India’s search for the next Kapil Dev has been ongoing for a few years now. Only recently did the talent of Hardik Pandya as a seam-bowling all-rounder come to the fore. While a few did come and go, the Baroda lad managed to make a lasting impression.

Seven wickets in eight matches are not figures one would flaunt after two years of playing Test cricket. For Hardik, curiously, the tally has meant little as comparisons with Dev still swirl around.

It’s with the bat that Hardik, the all-rounder, has had made his most significant impact. In his nascent career as a Test cricketer, the 24-year-old has scored 421 runs at an average of 35.08.

Comparisons with greats of the game need to be treated with the sensitivity it deserves. Pandya still remains yards behind the India great, both in terms of experience and accomplishments. While Hardik is still an integral part of the current Indian set up helmed by Virat Kohli, it has not been easy going.

In the first Test of the ongoing series against England, Pandya was utilised for just 10 overs and remained wicketless. In fact, he failed to pick up a wicket during India’s practice game against Essex as well.

Hardik, in fact, has always been used sparingly by Kohli. For a player to be compared to Kapil, Hardik has had no real success with the ball. With the bat too a lot of ground is still to be made.

Forget Kapil; in England so far, Hardik is being completely upstaged by England all-rounder Ben Stokes, who despite facing trouble off the field, produced an impressive performance in the second innings of the previous game.

Unlike Hardik, Stokes as an all-rounder is more of a bowling option. That he is part of the team’s pace battery makes him more valuable than Hardik, who by coming down the order is hardly seen as a batsman of choice. As a bowler too he is used as a stop-gap option by Kohli.

To put it in perspective, Stokes bowled as many as 33.2 overs compared to Hardik’s tally of 10 in the match.

Ahead of the second Test, bowling coach Bharat Arun went as far as saying that Hardik’s limited quota of overs was a positive.

“The less Hardik bowls, it augurs well for the team because it means other [specialist] bowlers have done very well,” he said during the pre-match post conference prior to the Lord’s Test.

“I am not taking any credit from Hardik. But he did an exceptionally good job for us in South Africa and I don’t see any reason why he shouldn’t come to the party here,” he added.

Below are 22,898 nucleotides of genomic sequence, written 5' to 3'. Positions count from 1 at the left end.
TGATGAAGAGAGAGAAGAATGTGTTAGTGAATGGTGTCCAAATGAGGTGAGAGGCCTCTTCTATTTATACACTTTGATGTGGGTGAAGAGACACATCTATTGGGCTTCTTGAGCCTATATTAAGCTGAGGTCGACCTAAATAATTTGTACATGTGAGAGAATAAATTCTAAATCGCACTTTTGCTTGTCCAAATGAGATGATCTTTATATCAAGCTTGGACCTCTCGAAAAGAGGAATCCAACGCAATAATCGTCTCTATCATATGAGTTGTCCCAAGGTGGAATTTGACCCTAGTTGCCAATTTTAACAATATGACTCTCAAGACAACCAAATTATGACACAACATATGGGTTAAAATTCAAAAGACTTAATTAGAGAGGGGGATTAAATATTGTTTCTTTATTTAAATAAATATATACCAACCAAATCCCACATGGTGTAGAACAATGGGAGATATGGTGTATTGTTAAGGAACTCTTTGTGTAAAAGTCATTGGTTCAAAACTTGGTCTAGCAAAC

That Hardik is a talented cricketer is not under dispute. His knack of changing the complexion of the game have already made fans out of many. However, despite the reputation, the lack of real game time does bring his role in the side under the scanner.

In a side where each spot is keenly contested, Hardik is more or less getting a free ride despite not facing pressure either as a bowler or a batsman.

In the Edgbaston Test, India chose to go with just a lone spinner and three pacers. With Hardik also in the mix India effectively had four pace options. And with the wicket favouring turn, it later emerged that the team could have done with an extra spinner.

Replacing Hardik and making this change for the game at Lord’s is one of the many choices that Kohli can opt for. However, it would mean going against a set policy that the skipper has adopted in the last few months, where the role of a seam-bowling all-rounder has been non-negotiable. Despite the limited utilisation of the role, Kohli prefers to keep an all-rounder ready at his disposal.

To change such a mindset would be difficult, but with India already trailing in the series may be it is the right time to make crucial changes.

Kohli has already hinted that the team management could go for two spinners at Lord’s, where a dry and hard wicket is likely to be on offer. The inclusion of left-arm wrist spinner Kuldeep Yadav might just turn out to be the right change for India against an English side that just edged ahead in Birmingham.

After the below-par performance of the batters in the first Test, it is unlikely that India will reduce the number of batsmen in the line-up. If an extra spinner has to be introduced it will be at the expense of one of the bowlers.

Pacers Ishant Sharma, Umesh Yadav and Mohammed Shami performed well in their duties in the first Test and deserve another chance. Spinner R Ashwin was one of India’s standout bowlers at Edgbaston. As such only Hardik’s spot seems shaky in the lower order.

Kohli needs to reassess his need for a seam-bowling all-rounder. If his pacers are doing a good enough job with the ball then they need not desist from using a second spinner for want of a seam-bowling all-rounder. It is a tricky decision to make, but with the series still in balance it might just be the right move to make.